When I was 15, my father and I had an argument that struck like a lightening bolt, destroying all in its path. The reverberations radiated out from that day and continued on for much of my adult life, shattering our relationship.
A friend gave me a ride home from an after-school meeting. There were two details about my friend that were completely inconsequential to me: my friend was a teenage boy but more significantly to my father, he was a black, teenage boy.
The timing was perfect: we pulled into the driveway and just as I got out of the car, dad pulled up in his car and had to wait for my friend to drive off before he could pull in. Not only did he have to wait to get into his own driveway, but his daughter, his eldest daughter, had just gotten out of a car driven by a black, teenage boy – the most dangerous combination my father could imagine. A tornado was forming, ready to devour all in its path, and it was heading straight for me.
My father, only steps behind me, tore into the house and right before my eyes became a bigoted, rage-filled white man.
“HOW DARE YOU GET INTO A CAR WITH HIM? WHAT WILL THE NEIGHBORS THINK?” And then, “DON’T LET ME EVER CATCH YOU WITH HIM AGAIN! DO YOU HEAR ME?”
Our relationship had been deteriorating for years. This was the last straw. I was afraid of him, yes, but in that moment my outrage gave me strength and I stood up to him. I became as large as he, or maybe I grew in stature, momentarily finding my voice, and he shrank with my condemnation.
“HOW CAN YOU SAY THAT!? HOW CAN YOU TALK ABOUT HIM LIKE THAT? AFTER ALL YOU WENT THROUGH? HOW COULD YOU? HE’S MY FRIEND!” I looked right at him.
He took a step toward me as he raised his arm, as if to strike. I fled to my sanctuary – out into the backyard, the place that always caught me with open arms. Sitting in a crude swing that hung from a massive Chinese elm tree, a swing built by a younger, more hopeful version of my father, I wailed generations of heartbreak. I sobbed to myself, to the guardian tree that held me suspended between this world and the next – between child and adult, and wondered who that monster was? How could my father say such things? A son of immigrant Jewish parents, he’d been tormented verbally and physically for being The Other, how could he treat someone else the exact same way?
The back door opened, and then the screen door. My sobs were now murmuring hiccups, giant tears slid down my face. He stood a few feet behind me in the dark.
“I know it’s wrong – at least I didn’t teach it to you.”
He turned and went back inside. I stayed within the safety of my tree’s outstretched arms until late into the evening. I was crushed under the weight of that grief. We both were.
Thirty years later I was once again living under the same roof as my father. I moved home to help my parents out, as my father’s health was failing. Then in a stroke of irony, my mother went first and my father and I were left with each other. Recently widowed, he was trying to find his way in a foreign land: a land without my mother – his companion of fifty-six years, he was losing his sight and, dementia was tip-toeing around, peering in at him through the windows, making ready to invade his mind. The ripples of that long ago explosion still festered – it was bound to happen.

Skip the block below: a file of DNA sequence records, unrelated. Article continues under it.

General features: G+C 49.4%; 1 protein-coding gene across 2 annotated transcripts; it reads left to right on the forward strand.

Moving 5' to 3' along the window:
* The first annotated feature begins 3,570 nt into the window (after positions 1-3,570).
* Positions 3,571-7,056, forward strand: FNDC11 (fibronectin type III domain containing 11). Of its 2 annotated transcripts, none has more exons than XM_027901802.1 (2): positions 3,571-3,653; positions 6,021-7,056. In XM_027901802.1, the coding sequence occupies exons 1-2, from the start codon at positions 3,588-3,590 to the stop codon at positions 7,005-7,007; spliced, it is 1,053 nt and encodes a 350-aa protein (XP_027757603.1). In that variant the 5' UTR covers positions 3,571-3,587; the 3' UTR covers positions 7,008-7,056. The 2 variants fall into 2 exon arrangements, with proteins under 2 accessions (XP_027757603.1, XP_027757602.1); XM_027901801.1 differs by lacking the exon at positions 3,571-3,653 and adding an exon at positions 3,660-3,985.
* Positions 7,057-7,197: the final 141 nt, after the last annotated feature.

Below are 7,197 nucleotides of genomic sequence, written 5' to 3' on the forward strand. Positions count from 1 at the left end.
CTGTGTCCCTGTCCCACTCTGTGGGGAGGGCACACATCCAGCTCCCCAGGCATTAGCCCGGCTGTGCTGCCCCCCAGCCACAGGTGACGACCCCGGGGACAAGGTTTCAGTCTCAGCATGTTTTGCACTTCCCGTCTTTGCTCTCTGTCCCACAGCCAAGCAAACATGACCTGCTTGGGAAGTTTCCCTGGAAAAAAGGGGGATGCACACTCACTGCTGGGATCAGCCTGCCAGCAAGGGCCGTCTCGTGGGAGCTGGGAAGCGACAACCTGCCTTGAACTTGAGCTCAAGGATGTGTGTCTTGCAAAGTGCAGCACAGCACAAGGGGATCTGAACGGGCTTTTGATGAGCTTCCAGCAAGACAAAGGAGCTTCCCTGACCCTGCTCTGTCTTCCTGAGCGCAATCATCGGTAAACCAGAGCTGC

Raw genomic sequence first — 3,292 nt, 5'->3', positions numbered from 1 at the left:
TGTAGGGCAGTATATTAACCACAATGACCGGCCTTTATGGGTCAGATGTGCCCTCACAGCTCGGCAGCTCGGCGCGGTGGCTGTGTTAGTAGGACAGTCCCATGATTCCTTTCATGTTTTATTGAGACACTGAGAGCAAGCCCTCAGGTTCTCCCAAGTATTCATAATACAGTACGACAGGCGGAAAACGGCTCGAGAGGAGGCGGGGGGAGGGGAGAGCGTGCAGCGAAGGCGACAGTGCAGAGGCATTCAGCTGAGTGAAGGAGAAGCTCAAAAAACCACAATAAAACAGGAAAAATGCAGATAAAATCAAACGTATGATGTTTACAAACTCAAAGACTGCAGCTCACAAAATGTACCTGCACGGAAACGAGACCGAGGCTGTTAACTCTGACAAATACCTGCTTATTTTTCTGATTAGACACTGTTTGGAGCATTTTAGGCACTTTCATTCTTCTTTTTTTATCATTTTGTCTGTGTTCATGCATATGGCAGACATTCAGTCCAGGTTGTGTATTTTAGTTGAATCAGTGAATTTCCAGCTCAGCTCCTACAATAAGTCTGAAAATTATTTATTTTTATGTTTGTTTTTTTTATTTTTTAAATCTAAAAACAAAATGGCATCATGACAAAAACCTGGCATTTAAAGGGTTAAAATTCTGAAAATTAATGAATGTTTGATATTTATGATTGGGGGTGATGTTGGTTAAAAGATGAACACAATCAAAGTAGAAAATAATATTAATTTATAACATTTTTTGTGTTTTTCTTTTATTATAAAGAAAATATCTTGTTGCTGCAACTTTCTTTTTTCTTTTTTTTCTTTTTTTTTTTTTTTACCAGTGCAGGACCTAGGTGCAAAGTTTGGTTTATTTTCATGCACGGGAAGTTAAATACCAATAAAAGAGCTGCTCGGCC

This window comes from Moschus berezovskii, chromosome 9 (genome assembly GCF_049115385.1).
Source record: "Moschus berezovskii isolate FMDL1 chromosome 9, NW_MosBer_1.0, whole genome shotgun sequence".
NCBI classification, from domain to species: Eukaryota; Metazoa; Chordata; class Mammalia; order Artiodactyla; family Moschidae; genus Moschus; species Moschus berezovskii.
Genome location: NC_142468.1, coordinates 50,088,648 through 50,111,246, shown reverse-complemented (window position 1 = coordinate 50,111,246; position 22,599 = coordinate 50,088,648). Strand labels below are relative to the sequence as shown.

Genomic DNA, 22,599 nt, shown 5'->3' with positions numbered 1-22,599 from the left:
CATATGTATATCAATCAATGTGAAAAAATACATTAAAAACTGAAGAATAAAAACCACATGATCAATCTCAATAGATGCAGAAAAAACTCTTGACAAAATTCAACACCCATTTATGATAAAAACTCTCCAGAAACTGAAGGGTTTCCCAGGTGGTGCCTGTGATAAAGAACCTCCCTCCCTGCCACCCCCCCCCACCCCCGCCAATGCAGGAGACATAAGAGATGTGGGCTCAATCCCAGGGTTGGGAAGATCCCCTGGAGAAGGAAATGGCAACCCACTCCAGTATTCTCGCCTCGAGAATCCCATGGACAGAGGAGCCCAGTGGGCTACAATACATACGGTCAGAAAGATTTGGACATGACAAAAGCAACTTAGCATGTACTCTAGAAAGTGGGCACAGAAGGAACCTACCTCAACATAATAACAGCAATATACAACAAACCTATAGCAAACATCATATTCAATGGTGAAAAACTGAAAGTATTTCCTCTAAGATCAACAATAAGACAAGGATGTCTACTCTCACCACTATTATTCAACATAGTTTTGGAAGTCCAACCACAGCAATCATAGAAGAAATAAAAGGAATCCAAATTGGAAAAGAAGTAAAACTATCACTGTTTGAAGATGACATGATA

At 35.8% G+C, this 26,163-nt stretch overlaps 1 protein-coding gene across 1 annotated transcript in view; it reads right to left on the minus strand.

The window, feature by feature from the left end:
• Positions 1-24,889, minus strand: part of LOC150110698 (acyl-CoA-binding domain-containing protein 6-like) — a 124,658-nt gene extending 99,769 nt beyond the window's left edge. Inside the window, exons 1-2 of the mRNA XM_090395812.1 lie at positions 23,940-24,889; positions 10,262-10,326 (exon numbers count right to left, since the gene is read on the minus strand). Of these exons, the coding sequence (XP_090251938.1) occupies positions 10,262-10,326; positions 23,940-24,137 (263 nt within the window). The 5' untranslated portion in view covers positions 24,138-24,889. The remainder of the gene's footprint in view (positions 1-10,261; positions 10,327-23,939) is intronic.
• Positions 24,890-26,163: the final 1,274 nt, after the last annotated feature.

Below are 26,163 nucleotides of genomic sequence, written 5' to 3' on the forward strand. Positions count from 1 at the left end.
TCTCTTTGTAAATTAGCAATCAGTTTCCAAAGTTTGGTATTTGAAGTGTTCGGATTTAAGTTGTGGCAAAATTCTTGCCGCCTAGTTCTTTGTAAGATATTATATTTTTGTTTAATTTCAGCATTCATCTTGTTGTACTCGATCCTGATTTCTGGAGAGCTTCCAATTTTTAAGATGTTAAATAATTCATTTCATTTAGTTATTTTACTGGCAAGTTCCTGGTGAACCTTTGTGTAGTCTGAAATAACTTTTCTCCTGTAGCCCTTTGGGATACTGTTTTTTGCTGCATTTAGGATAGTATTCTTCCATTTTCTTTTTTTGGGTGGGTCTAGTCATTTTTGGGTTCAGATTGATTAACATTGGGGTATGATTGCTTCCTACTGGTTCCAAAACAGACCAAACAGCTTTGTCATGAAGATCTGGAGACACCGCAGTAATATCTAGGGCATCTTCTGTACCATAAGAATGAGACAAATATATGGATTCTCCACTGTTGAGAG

I’d been gone all day and was staring at the refrigerator thinking about dinner when he came roaring in – out of nowhere. “Where the HELL have you been all day?” He had never sworn at me before. He tore into me about how late I was and why hadn’t I come home hours earlier? Terrified, I fled to my only remaining sanctuary, my bedroom, as the tree was gone now. I fled to the same bedroom I’d lived in as a child, with the same bed, mattress, same curtains, same carpeting. There I was, fifty years old, cowering in my bedroom, terrified of my 89-year-old father who was partially blind and weighed all of 114 pounds fully dressed. I sat on my bed; chest, stomach tied in knots. What, exactly, was I afraid of? Surely I was physically stronger than him – what was it? “No,” I thought, “it’s over, we’re not doing this any more…I’M not doing this any more.”
I made myself get up and walk back toward the kitchen, toward where that monster still lurked. I walked in and said coldly, my breath tied up at the top of my chest, “It’s not alright for you to talk to me like that, dad.” “Like what?” he replied, earnestly. “Come on, dad, you know what I’m talking about…” He didn’t. He had no idea. In that moment I realized that something happened to my father with certain triggers – he went into a literal blind rage; it was like an alcoholic blackout, without the alcohol. His rage, or heartbreak or terror was so intense it obliterated all time, all words, all actions. I repeated what he’d said to me only minutes before. He was incredulous, said he would never speak to me that way.
It wasn’t better between us after that – in fact it got worse. But it was a turning point, an absolutely essential moment that miraculously led us to a place of unimaginable healing, still a ways off. Whatever happened between us all those years before, and just then in the kitchen were shoved up against each other in a kind of time warp. They had to somehow touch each other so we could experience a re-wiring within each of us, and, between us. We were beginning an approach, an approach to the question of whether or not these two wild and wildly heart broken creatures, one born out of the other, could possibly dare to have the courage to even consider that they loved each other, when it seemed all they could ever do was battle, for dear life. Return to the scene of the crime, and try again.